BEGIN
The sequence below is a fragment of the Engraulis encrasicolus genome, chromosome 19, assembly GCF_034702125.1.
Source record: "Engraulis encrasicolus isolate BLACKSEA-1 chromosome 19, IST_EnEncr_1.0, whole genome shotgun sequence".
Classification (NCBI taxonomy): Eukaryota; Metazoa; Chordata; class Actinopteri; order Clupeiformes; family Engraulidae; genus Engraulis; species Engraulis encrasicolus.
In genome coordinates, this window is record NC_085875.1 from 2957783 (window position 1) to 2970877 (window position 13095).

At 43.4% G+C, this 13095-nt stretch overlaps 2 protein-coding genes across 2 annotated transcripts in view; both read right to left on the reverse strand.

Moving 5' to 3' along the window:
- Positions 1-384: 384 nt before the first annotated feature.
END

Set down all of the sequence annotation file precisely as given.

The sequence below is a fragment of the Engraulis encrasicolus genome, chromosome 19, assembly GCF_034702125.1.
Source record: "Engraulis encrasicolus isolate BLACKSEA-1 chromosome 19, IST_EnEncr_1.0, whole genome shotgun sequence".
Classification (NCBI taxonomy): Eukaryota; Metazoa; Chordata; class Actinopteri; order Clupeiformes; family Engraulidae; genus Engraulis; species Engraulis encrasicolus.
In genome coordinates, this window is record NC_085875.1 from 2957783 (window position 1) to 2970877 (window position 13095).

At 43.4% G+C, this 13095-nt stretch overlaps 2 protein-coding genes across 2 annotated transcripts in view; both read right to left on the reverse strand.

Moving 5' to 3' along the window:
- Positions 1-384: 384 nt before the first annotated feature.